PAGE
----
Trump could detail how: it took six weeks for Xi to quarantine Wuhan, the outbreak’s epicenter; thousands of people left Wuhan for destinations around the world during that time; Chinese authorities jailed a physician for warning colleagues about the virus; Beijing assured the World Health Organization there was “no clear evidence of human-to-human transmission”; China ordered its scientists not to share findings about coronavirus-genome sequencing; and Xi refused CDC assistance.

Reagan spoke of a newfound “feeling of unity” in Washington in the wake of the Kremlin’s lawless actions, and he used the KAL007 massacre to press for a tougher stance against Moscow. “Until they are willing to join the rest of the world community,” he said of the Soviets, “we must maintain the strength to deter their aggression.”

In the same way, Trump could point to the rapidly-emerging consensus in Washington around a tougher China policy. In the wake of Beijing’s illegal island-building efforts, relentless cyber-siege and criminal mishandling of COVID19, the trade über alles caucus that promised markets would reform China has collapsed. In its place is a new coalition of national-security hawks, human-right activists, fair-traders, parents, nurses, entrepreneurs and a 22-million-strong army of jobless Americans enraged by what Beijing’s business-suit dictatorship has wrought. Congress is beginning to harness their fury. Among the many bills in Congress calling for punitive action against Beijing, one directsthe president and secretary of the Treasury “to develop and carry out a strategy to seek reimbursement from the People’s Republic of China.” Another demands that China “be held accountable” for “its decision to hide the emergence and spread of COVID19 on the lives and livelihoods of the people of the United States and other nations,” envisions ways to “quantify the harm…to the health and economic wellbeing of the people of the United States,” and proposes “a mechanism for delivering compensation” from China “to all affected nations for the harm caused by its decision to hide the emergence and spread of COVID19.”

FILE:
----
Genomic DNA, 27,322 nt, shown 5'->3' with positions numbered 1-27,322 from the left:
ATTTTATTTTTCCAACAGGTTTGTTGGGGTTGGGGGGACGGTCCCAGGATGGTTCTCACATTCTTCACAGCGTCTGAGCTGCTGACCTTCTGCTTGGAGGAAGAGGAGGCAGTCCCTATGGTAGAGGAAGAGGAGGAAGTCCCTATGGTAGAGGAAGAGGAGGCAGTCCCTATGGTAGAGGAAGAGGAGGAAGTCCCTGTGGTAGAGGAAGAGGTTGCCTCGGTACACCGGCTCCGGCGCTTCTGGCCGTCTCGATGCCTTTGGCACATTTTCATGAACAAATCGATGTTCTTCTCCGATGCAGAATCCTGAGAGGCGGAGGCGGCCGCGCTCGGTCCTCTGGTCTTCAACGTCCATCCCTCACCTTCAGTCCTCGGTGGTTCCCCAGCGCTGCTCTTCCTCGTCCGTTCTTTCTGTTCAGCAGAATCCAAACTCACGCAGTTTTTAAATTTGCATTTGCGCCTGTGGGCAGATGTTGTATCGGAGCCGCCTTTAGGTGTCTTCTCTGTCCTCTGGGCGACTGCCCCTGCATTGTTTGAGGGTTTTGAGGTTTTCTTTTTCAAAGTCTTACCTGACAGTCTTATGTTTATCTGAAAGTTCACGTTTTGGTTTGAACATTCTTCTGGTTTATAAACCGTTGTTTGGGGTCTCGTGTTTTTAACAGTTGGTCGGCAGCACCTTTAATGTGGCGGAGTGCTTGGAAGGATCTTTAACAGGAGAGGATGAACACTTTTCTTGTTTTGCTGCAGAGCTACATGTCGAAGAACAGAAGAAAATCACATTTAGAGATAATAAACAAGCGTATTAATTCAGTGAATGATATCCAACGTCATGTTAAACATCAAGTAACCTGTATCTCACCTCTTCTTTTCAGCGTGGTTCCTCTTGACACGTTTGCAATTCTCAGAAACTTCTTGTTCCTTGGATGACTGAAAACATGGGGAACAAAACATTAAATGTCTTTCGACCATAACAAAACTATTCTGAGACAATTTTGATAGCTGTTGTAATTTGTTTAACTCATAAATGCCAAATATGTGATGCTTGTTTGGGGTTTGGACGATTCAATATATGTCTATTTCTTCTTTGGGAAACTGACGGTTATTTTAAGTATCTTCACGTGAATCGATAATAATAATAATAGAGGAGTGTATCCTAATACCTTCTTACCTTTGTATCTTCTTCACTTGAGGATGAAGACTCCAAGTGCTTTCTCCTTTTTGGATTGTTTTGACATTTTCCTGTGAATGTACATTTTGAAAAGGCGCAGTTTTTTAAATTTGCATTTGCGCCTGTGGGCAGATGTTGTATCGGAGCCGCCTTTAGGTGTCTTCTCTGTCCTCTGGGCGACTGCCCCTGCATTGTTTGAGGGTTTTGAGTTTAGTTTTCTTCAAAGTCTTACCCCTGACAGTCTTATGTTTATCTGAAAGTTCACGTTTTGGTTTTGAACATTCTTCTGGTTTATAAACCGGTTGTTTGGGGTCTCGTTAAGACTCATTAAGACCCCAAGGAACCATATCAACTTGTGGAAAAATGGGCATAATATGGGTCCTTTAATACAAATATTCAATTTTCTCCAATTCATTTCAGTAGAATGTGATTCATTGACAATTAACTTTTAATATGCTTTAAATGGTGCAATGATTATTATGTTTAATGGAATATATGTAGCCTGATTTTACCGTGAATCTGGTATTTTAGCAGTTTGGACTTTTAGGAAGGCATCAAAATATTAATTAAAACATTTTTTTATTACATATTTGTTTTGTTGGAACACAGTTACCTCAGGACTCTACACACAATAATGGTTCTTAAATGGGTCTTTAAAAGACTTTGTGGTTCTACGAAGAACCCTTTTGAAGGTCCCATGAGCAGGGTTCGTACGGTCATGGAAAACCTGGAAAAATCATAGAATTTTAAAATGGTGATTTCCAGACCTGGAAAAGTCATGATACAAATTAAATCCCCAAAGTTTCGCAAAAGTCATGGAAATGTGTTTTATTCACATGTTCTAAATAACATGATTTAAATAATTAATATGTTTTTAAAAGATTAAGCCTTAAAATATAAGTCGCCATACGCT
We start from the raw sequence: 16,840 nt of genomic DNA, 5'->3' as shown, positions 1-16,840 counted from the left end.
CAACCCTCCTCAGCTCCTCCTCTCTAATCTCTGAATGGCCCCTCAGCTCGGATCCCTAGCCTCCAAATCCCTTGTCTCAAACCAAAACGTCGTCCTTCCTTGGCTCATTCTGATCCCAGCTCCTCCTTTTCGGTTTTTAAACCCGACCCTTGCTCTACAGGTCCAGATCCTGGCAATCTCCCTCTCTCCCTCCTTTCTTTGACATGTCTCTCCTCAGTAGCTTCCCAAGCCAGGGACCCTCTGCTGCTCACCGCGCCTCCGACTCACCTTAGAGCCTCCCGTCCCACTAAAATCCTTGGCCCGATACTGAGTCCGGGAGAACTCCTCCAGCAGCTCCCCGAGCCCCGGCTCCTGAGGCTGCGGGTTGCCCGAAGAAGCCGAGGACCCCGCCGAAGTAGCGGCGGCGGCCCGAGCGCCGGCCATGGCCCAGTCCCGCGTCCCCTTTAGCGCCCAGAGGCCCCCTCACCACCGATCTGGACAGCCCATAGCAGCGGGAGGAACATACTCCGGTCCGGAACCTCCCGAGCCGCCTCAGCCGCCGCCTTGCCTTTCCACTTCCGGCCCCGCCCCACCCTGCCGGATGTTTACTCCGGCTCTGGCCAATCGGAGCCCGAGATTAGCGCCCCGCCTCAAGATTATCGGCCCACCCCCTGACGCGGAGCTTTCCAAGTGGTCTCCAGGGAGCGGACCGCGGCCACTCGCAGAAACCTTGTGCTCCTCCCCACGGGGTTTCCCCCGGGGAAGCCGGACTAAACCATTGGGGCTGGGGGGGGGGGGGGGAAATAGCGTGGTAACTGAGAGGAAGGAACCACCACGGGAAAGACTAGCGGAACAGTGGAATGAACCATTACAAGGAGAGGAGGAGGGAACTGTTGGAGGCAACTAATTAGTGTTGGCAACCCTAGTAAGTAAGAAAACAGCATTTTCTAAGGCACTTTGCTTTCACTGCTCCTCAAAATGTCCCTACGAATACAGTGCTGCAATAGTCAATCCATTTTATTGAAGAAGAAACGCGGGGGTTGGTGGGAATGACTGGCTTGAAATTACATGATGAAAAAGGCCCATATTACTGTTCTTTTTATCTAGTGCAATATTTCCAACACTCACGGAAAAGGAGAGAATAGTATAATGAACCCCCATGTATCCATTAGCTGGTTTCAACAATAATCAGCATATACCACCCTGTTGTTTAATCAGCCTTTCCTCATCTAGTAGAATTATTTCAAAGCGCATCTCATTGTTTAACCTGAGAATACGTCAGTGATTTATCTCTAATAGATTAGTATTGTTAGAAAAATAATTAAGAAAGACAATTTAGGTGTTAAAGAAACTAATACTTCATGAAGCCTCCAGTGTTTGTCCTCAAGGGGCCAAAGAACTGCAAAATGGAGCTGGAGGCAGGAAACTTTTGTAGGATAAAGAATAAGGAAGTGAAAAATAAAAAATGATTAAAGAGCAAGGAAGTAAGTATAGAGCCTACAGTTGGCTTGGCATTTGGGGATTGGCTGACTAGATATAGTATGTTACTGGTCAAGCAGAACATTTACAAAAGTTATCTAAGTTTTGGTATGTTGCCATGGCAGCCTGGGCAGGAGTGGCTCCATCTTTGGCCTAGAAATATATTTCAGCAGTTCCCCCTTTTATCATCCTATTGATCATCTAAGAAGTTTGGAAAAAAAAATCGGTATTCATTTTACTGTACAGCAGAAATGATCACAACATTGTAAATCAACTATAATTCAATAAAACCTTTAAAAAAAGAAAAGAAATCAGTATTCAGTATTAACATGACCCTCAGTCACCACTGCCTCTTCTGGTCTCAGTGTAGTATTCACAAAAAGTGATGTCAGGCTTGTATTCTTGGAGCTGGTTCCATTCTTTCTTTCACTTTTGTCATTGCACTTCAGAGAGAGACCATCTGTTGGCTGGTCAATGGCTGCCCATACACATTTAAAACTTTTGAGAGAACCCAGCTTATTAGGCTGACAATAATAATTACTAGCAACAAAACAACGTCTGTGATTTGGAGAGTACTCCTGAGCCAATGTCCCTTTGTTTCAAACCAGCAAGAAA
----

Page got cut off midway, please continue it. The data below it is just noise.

Trump could encourage bipartisan movement on these and similar measures—not simply to punish Xi’s regime, but to compel a change in behavior.

In that vein, Reagan called on Moscow “to join the rest of the world in working out a system to protect against this ever happening again.” And he urged the civilized world “to see that justice is done,” adding: “The real test of our resolve is whether we have the will to remain strong, steady and united…If we stand together and move forward with courage, then history will record that some good did come from this monstrous wrong.”

Battered by COVID19, America’s allies seem primed to answer such a call to arms. The Japanese government is investing $2 billion to help its corporations relocate outside China. Prominent members of Britain’s majority party have called on Prime Minister Boris Johnson—himself a COVID19 survivor—to “rethink our wider relationship with China” in order to protect “Britain’s long-term economic, technical and security needs.” Australian lawmakers are pushing for punitive action against China. France has reprimanded Chinese diplomats for anti-Western smears. Other European nations have been forced to recall defective PRC aid. Deft diplomacy can forge this mistrust of Beijing into a bulwark against its malign influence.

The KAL007-COVID19 parallels aren’t perfect, of course. The former was a deliberate action that killed 269 and directly impacted very few Americans. The latter is a deliberate inaction that has killed tens of thousands and impacts every American. While America and the USSR were literally walled-off from one another, America and the PRC are economically intertwined. As such, the PRC has more cards to play than the USSR, but it also has more vulnerabilities to America’s economic, diplomatic and technological responses.

Moreover, the parallels between the callousness of Moscow and Beijing—and the relevance of Reagan’s words to today’s challenges—are striking. Now, as in 1983, the actions of a brutal communist regime have exposed its true nature. Now, as then, “if we move forward with courage…some good may come from this monstrous wrong.”

Alan W. Dowd is a senior fellow with the Sagamore Institute Center for America’s Purpose. A version of this essay appeared in Providence.